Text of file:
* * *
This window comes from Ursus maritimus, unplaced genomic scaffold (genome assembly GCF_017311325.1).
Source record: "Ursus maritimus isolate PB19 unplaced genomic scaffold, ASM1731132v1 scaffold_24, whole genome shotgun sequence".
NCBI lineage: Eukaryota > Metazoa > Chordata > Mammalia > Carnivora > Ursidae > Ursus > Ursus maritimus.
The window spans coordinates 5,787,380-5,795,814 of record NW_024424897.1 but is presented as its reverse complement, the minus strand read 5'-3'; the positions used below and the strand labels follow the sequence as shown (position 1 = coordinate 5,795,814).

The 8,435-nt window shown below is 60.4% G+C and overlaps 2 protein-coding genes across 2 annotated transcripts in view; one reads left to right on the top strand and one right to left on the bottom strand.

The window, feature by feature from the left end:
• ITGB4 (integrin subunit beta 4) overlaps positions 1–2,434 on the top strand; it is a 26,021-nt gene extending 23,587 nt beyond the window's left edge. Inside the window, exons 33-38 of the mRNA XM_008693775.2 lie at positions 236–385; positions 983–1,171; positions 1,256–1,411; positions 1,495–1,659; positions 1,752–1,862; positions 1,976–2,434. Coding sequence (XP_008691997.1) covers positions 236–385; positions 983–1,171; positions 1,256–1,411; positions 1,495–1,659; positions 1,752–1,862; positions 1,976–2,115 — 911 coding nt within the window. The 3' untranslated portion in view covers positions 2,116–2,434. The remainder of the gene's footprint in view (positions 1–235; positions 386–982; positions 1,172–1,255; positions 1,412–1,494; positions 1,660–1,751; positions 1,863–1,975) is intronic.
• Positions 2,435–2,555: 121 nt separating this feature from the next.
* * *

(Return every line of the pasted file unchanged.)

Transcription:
This window comes from Ursus maritimus, unplaced genomic scaffold (genome assembly GCF_017311325.1).
Source record: "Ursus maritimus isolate PB19 unplaced genomic scaffold, ASM1731132v1 scaffold_24, whole genome shotgun sequence".
NCBI lineage: Eukaryota > Metazoa > Chordata > Mammalia > Carnivora > Ursidae > Ursus > Ursus maritimus.
The window spans coordinates 5,787,380-5,795,814 of record NW_024424897.1 but is presented as its reverse complement, the minus strand read 5'-3'; the positions used below and the strand labels follow the sequence as shown (position 1 = coordinate 5,795,814).

The 8,435-nt window shown below is 60.4% G+C and overlaps 2 protein-coding genes across 2 annotated transcripts in view; one reads left to right on the top strand and one right to left on the bottom strand.

The window, feature by feature from the left end:
• ITGB4 (integrin subunit beta 4) overlaps positions 1–2,434 on the top strand; it is a 26,021-nt gene extending 23,587 nt beyond the window's left edge. Inside the window, exons 33-38 of the mRNA XM_008693775.2 lie at positions 236–385; positions 983–1,171; positions 1,256–1,411; positions 1,495–1,659; positions 1,752–1,862; positions 1,976–2,434. Coding sequence (XP_008691997.1) covers positions 236–385; positions 983–1,171; positions 1,256–1,411; positions 1,495–1,659; positions 1,752–1,862; positions 1,976–2,115 — 911 coding nt within the window. The 3' untranslated portion in view covers positions 2,116–2,434. The remainder of the gene's footprint in view (positions 1–235; positions 386–982; positions 1,172–1,255; positions 1,412–1,494; positions 1,660–1,751; positions 1,863–1,975) is intronic.
• Positions 2,435–2,555: 121 nt separating this feature from the next.